I’m looking for a bit of advice as I’ve just had a plumber around so wanted to see if his theory matches others.
I’ve just inherited a house so wanted to start renovations, when I went to pull up utility tiles noticed they had started coming up..remove them and there is a stretch of cement that is damp to the touch. All the pipes in this house are buried under cement! Called a plumber out to see what the problem is...
He turned off the stopcock and all water stops to the house except for the downstairs toilet, you can hear it clear as day. The water is exceptionally slow to fill on the toilet also, but there is no isolation to turn the water off to it? The plumbers theory is the mains water supply has been split in two, one that allows water to the rest of the house which can be turned off, and the other which is a constant flow to the toilet and that lead pipe now has a leak? I find it hard to understand how the pipe can’t be turned off? Am I missing something? Thanks
I used to live in a Victorian house that had two water supplies from the street - both made of lead - one to the kitchen and one to the bathroom. The one to the bathroom had no stopcock so it looks like you've got the same problem - with the further downside of a slow supply/leak.
Replace the lead pipes (there might be a council grant for this) and have new stopcock fitted.
 
OP
A

Anp

I used to live in a Victorian house that had two water supplies from the street - both made of lead - one to the kitchen and one to the bathroom. The one to the bathroom had no stopcock so it looks like you've got the same problem - with the further downside of a slow supply/leak.
Replace the lead pipes (there might be a council grant for this) and have new stopcock fitted.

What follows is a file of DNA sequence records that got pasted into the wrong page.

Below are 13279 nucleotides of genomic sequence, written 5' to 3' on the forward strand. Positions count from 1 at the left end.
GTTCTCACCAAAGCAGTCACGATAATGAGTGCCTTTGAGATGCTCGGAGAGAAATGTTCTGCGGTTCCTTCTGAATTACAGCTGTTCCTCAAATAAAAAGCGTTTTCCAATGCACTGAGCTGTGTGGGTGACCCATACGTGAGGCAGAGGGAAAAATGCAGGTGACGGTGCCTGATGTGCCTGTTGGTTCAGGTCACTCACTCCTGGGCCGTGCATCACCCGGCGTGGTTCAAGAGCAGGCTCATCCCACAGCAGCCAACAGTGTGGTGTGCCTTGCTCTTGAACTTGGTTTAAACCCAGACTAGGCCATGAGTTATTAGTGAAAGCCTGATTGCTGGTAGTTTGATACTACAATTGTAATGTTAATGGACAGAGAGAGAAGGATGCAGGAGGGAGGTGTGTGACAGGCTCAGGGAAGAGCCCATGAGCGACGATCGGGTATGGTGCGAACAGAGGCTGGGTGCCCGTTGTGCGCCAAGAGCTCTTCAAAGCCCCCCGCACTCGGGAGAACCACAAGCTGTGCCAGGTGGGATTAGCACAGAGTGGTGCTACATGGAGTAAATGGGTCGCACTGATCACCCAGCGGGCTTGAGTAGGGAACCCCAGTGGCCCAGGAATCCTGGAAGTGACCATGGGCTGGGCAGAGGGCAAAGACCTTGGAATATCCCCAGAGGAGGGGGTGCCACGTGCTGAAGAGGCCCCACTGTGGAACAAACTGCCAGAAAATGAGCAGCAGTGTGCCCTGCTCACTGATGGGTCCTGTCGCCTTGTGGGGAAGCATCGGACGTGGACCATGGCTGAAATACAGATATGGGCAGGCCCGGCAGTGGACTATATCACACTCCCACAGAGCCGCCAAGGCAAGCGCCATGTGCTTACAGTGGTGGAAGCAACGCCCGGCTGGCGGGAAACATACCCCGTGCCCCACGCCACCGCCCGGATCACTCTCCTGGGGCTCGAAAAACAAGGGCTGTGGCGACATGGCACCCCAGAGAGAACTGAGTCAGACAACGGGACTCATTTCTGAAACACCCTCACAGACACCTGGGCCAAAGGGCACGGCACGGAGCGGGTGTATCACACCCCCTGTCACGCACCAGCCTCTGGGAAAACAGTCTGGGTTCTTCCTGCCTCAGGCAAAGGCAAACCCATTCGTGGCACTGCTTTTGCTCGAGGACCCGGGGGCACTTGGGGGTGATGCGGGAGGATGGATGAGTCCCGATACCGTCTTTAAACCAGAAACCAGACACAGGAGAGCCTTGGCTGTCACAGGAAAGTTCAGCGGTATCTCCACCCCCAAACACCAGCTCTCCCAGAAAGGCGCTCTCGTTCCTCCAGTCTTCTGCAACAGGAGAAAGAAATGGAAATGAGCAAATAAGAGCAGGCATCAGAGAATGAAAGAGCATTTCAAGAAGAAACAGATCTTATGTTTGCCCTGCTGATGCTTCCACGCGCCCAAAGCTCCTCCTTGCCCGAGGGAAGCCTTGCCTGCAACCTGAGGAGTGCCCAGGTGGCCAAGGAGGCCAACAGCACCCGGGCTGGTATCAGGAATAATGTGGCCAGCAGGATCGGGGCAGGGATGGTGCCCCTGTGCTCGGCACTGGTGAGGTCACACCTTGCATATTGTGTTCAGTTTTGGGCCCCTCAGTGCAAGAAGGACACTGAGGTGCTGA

Thanks for replying, I have a different plumber coming out as no one else is interested in doing it, I’ll ask him to replace the pipes like you said and I’ll have a look if there is a grant! Thanks 😊
 
C

Chuck

The toilet does stop filling when it’s turned off outside from the main water supply just not the internal one. I have no water meter at the house. The plumber didn’t mention anything about a storage tank but that’s a good idea I will check tomorrow when I’m up there.
If the toilet stops filling when the external stopcock is shut, the toilet must be taken off your service pipe before your internal stopcock and my tank(s) hypothesis can be ruled out.

The solution to this sort of problem is going to be site-specific. With the right equipment it's possible to detect and trace pipes buried in concrete and identify the location of a leak. Not many plumbers are set up for this so you may want to get a quote fron a 'leak finding' company.

Don't jump to the conclusion that your damp patch is a leak in your pipe untill you've ruled out other causes, such as a broken damp proof membrane or condensation.
 
B

Ben-gee

Esteemed
Plumber
Often in this scenario; rather than dig up concrete and repair a failing pipe - abandon this pipe and run in a new service , keeping it surface within the property. I have done this many times, it is less disruptive and more reliable..